The resulting electrolyte was pH neutral, clear, and had no precipitate. A laboratory experimental battery was made as described in Comparative Example 2 except that the solution of this inventive example was employed as the electrolyte.
The laboratory battery was conditioned and cycled once as described previously. A current of 0.145 mA was used for both charge and discharge. The voltage versus the product of absolute current and time data for the battery is shown in FIG. 3b. The performance is almost identical to that of the Comparative battery in FIG. 3a, indicating that the invention electrolyte is effectively the same as the baseline electrolyte using this lithium ion type electrochemistry.
An electrolyte solution was prepared as described in Inventive Example 1, except that degassing by vacuum treatment was not performed. After overnight storage at 20° C., a white precipitate could be seen in the flask. Additionally, a pH measurement indicated that the electrolyte was quite basic. The solution was filtered again using glass fibre filter paper.
A 4/3 A battery was fabricated as described previously in Comparative Example 1 except that the solution of this Illustrative Example was used as the electrolyte. The battery was to be conditioned as described previously. However, just about 3.8 V during the first charge step, the safety disconnect device was activated, creating an open circuit, due to the presence of excessive internal pressure in the battery. The voltage versus time curve for this battery is shown in FIG. 4.
This example illustrates that excessive gassing may occur in a lithium ion battery if adequate degassing/volatile removal treatment is not performed on electrolytes prepared by the invention method.
A portion of the electrolyte solution prepared in Comparative Example 1 was stored in a sealed vessel for 30 days at 21° C. The solution had discolored and was now brownish-yellow. A portion of the electrolyte solution prepared in Inventive Example 1 was stored in a sealed vessel for 72 days at 21° C. The solution was still clear.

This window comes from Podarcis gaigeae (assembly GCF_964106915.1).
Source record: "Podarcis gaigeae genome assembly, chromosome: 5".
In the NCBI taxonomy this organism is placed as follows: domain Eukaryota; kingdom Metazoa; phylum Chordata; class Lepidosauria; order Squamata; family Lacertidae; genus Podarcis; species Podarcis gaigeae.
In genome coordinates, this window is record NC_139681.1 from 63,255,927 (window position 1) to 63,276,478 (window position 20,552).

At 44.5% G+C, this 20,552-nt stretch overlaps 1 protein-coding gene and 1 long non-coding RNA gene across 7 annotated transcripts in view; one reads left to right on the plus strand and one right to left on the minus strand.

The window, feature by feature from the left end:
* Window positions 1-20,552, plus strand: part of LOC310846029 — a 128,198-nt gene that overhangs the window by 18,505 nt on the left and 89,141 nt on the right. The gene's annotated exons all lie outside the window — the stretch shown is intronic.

This example demonstrates that some deterioration of electrolyte prepared from commercially available LiPF6 occurs during storage. Electrolyte prepared by the invention method does not seem to deteriorate at the same rate or at least in the same manner.
As will be apparent to those skilled in the art in the light of the foregoing disclosure, many alterations and modifications are possible in the practice of this invention without departing from the spirit or scope thereof. While the examples in the foregoing disclosure described the preparation of DEC, EC, and optionally PC based electrolytes, the invention method is expected to apply to a wide variety of other possible solvent combinations. Similarly, a wide range of moralities for such electrolyte solutions is expected to be possible. The presence of limited amounts of impurities that may result from the application of this method can be acceptable, thereby making the electrolyte effectively pure. In addition, while NH4 PF6 and LiH appear to be the preferred reactants for this invention, the invention method can be applied in principle to other reactant choices. The requirement is that the removal of any post-reaction impurities, that are not acceptable in the final electrolyte solution, is accomplished with the LiPF6 remaining in solution. Accordingly, the scope of the invention is to be construed in accordance with the substance defined by the following claims.
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|U.S. Classification||429/331, 429/189, 429/332|
|Cooperative Classification||H01M6/164, H01M6/166, H01M10/0566, C01D15/005|
|European Classification||H01M10/0566, C01D15/00B|
|Jul 8, 1994||AS||Assignment|
Owner name: MOLI ENERGY (1990) LIMITED, CANADA
Free format text: ASSIGNMENT OF ASSIGNORS INTEREST;ASSIGNOR:MAO, HUANYU;REEL/FRAME:007069/0260
Effective date: 19940622